10. Has all the facilities you need like meeting rooms, wireless hi-speed internet, security, printing, copying, etc.

Thanks for your help. Looking forward to your feedback.
All the best

Colette Symanowitz
colette@mbaconnect.net


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Venture capitalists: do entrepreneurs still need them?

money tree smallThis article also appeared in Finweek Magazine in their 11-April-2013 issue

Before World War 2, development capital was limited largely to wealthy individuals and families. It was only in 1946 that venture capital (VC) began to emerge. That year the first two VC companies, American Research and Development Corporation (ARDC) and JH Whitney & Company, were created in the US. Since then, entrepreneurs have pretty much depended on VCs to build high-growth businesses. But that could be changing. With the advent of crowd-funding and the dramatic drop in costs to launch an Internet start-up, do tech entrepreneurs still need VCs? Continue reading


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Cannibalise your business before someone else does

cannibalise.png

This article also appeared in Finweek Magazine in their 21-March 2013 issue

Prozac, a breakthrough treatment for depression, is one of the biggest-selling, most profitable medications of all time. Since its launch in 1988, Prozac accounted for US$ 21bn in sales and 34% of Eli Lilly’s revenues in that time. In essence Lilly was the house that Prozac built. However, the US patent for Prozac was coming up for expiry in 2001. Executives at Lilly knew that this would trigger such a huge loss of revenue that 2001 was known throughout the company as “Year X”. So how did Eli Lilly prepare for Year X? In South Africa in 1997, Eli Lilly introduced Lilly Fluoxetine, its own generic version of Prozac. But this would eat into sales of Prozac. Why would Eli Lilly conceivably do such a thing?

Inevitably, markets are cannibalised. As business leaders, we have a choice: we can either cannibalise our own business lines, or we can enable existing or new competitors to cannibalise it for us. With pricey Prozac coming off patent, it was inevitable that other pharmaceutical companies would jump in to claim their share of the very lucrative antidepressant market. Rather than let competitors grab its Prozac market share with generics, Lilly chose to bring out its own generic. The thinking was that Prozac users could be converted to the cheaper, chemically similar Lilly Fluoxetine, rather than to the competitor antidepressants, and this would prevent some of the Prozac fallout. It was a smart strategy and helped Lilly stay in the antidepressant game.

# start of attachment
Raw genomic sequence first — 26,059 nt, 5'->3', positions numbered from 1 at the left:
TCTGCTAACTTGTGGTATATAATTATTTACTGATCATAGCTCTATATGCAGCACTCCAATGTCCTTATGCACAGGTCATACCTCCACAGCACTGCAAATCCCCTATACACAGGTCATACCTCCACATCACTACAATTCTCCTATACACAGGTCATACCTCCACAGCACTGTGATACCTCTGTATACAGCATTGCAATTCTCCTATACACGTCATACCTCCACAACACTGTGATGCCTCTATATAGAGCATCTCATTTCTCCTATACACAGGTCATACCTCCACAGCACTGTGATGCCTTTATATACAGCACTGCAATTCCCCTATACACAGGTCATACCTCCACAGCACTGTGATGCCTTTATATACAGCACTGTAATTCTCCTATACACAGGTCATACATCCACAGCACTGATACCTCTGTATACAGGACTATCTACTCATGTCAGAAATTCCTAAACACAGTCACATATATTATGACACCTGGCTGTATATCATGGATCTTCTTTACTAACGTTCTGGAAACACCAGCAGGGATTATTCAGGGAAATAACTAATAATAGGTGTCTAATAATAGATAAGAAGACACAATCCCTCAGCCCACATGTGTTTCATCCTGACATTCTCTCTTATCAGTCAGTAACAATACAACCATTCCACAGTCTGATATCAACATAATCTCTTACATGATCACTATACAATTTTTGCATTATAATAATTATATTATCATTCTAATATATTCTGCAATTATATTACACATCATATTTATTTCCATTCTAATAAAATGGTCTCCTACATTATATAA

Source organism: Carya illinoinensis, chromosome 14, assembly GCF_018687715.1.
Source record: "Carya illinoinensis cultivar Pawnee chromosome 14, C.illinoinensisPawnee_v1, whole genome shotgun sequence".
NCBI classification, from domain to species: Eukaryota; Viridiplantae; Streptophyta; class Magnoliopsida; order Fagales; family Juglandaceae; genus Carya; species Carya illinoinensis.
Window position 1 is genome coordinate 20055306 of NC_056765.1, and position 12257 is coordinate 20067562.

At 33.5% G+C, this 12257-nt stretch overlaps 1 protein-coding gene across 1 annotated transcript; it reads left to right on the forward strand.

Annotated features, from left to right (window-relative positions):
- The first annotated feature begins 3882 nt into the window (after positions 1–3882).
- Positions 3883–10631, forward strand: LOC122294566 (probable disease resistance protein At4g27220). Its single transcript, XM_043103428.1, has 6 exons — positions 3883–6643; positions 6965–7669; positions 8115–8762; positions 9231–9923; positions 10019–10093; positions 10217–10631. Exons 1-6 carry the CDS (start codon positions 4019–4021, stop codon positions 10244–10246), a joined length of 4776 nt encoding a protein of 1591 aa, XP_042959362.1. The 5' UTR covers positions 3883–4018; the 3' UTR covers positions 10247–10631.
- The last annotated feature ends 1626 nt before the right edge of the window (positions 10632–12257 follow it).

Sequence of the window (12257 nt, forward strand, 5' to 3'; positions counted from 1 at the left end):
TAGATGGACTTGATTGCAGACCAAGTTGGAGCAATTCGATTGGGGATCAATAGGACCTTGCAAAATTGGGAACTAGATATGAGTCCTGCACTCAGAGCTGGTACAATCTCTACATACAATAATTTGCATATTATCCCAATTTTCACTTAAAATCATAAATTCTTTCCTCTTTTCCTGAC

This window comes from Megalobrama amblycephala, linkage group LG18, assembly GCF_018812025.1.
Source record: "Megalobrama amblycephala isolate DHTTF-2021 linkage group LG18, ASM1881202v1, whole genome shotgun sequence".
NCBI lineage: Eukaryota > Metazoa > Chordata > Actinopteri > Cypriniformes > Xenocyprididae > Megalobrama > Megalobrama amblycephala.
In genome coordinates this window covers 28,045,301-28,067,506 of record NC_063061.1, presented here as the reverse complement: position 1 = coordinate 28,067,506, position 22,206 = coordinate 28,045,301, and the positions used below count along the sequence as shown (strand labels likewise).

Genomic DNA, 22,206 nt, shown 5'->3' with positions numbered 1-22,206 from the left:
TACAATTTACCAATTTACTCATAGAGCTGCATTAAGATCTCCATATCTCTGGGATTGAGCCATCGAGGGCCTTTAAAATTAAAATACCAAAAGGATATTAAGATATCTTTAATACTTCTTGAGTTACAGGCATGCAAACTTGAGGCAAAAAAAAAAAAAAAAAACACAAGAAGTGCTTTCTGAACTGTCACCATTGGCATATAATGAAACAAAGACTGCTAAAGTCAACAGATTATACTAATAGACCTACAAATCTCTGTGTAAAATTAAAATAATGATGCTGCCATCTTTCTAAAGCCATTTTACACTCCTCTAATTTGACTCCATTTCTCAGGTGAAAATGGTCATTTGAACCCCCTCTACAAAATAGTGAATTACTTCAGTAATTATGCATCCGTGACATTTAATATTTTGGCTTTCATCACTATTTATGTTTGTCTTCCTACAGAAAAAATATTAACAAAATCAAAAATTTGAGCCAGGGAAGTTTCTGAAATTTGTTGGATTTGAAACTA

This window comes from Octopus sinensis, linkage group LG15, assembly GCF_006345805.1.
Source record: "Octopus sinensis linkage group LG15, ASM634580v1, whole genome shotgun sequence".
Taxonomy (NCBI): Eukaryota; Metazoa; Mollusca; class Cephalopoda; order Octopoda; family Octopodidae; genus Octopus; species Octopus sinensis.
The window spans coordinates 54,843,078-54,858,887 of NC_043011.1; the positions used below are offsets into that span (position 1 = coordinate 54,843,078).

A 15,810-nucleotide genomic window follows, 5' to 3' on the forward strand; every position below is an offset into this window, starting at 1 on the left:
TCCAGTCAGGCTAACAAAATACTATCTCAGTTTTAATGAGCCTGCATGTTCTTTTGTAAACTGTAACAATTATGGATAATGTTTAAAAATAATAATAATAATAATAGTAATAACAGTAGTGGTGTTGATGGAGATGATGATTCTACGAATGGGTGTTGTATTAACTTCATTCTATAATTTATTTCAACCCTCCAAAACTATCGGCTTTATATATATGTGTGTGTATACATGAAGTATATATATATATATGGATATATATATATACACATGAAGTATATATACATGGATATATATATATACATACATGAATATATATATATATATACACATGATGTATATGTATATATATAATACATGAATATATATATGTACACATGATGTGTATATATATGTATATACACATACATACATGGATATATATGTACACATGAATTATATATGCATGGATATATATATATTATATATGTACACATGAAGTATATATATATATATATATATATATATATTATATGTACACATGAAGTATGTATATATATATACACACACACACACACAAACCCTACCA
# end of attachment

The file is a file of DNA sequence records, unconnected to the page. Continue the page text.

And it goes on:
So why should you cannibalise your own business? And what can happen if you don’t? Continue reading


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Is rapid growth bad for your business?

rapid growth graph tech bizThis article also appeared in Finweek Magazine in their 28-Feb-2013 issue

In 1999, the Webvan Group promised to transform the grocery shopping industry. Thanks to an über-successful IPO and other sources such as venture capitalists, it raised a staggering $1.2bn in start-up capital, rivalling big players like Amazon.com. Fast forward to 2001, when Webvan went bankrupt, barely 18 months later. The cause? It ran out of money.

How is this possible?

When investors inject capital into a business, they want a return on their money. And the expectation is that rapid growth will usually fuel this return. Americans even have an expression for fast-growing firms: “gazelles” are publicly traded companies that have grown at least 20% for each of the previous four years, kicking off with US$ 1m or more in sales.

But sometimes, growing too quickly can actually be bad for business. Continue reading